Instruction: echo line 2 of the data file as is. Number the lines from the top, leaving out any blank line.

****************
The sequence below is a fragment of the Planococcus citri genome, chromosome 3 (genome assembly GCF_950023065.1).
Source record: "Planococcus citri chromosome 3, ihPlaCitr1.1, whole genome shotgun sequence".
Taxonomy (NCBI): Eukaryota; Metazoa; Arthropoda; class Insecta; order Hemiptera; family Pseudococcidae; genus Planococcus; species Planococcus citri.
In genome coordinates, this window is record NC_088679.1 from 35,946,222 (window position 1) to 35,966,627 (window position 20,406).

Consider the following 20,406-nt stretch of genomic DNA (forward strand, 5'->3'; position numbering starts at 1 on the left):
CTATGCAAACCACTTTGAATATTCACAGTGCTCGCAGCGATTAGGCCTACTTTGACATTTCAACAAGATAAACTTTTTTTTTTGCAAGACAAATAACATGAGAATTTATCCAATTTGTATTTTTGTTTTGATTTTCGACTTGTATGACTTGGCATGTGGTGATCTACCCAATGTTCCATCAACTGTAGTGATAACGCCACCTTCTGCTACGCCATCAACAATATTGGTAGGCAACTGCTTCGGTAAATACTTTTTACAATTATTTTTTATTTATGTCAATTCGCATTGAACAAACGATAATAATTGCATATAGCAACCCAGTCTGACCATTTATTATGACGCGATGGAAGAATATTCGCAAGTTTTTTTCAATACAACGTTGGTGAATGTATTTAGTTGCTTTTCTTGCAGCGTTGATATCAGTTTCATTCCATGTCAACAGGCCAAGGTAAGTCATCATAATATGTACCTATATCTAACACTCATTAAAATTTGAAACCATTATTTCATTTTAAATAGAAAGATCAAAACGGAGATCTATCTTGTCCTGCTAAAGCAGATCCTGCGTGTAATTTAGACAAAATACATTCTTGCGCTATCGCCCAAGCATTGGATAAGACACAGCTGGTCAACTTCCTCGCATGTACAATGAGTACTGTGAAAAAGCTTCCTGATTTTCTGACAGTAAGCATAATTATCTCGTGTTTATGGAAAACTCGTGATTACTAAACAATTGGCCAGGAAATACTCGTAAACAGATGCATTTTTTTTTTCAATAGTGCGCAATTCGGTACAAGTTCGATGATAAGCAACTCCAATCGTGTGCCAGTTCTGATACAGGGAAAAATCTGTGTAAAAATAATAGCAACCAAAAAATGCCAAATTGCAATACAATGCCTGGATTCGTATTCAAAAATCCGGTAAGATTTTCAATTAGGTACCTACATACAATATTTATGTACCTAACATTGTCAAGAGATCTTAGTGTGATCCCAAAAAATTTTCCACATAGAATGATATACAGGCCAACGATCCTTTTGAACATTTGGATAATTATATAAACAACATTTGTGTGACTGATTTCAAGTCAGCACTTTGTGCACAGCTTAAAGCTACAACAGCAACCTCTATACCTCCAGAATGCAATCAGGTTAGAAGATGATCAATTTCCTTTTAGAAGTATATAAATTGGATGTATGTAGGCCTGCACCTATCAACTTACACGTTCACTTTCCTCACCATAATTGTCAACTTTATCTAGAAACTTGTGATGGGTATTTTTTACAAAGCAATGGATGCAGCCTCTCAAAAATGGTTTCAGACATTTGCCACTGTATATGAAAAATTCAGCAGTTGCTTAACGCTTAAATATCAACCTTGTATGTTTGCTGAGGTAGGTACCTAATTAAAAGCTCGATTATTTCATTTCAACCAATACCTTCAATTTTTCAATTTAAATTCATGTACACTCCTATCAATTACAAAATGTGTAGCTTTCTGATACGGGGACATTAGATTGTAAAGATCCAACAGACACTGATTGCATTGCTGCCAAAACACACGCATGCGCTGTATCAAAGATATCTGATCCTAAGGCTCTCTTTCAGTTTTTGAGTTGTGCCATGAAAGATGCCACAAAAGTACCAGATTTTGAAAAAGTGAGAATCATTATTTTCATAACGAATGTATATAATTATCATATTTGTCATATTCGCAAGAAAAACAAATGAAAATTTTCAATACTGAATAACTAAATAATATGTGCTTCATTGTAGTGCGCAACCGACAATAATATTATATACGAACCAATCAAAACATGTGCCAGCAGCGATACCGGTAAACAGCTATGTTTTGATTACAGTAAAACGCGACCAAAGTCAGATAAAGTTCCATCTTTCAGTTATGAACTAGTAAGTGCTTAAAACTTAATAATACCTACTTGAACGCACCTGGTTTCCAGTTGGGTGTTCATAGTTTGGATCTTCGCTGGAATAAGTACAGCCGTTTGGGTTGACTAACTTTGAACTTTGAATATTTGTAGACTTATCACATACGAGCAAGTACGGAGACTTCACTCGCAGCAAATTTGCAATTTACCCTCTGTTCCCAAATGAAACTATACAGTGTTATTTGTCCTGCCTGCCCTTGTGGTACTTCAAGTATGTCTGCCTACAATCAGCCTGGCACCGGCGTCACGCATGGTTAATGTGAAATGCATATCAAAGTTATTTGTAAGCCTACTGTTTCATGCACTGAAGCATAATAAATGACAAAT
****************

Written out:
Source record: "Planococcus citri chromosome 3, ihPlaCitr1.1, whole genome shotgun sequence".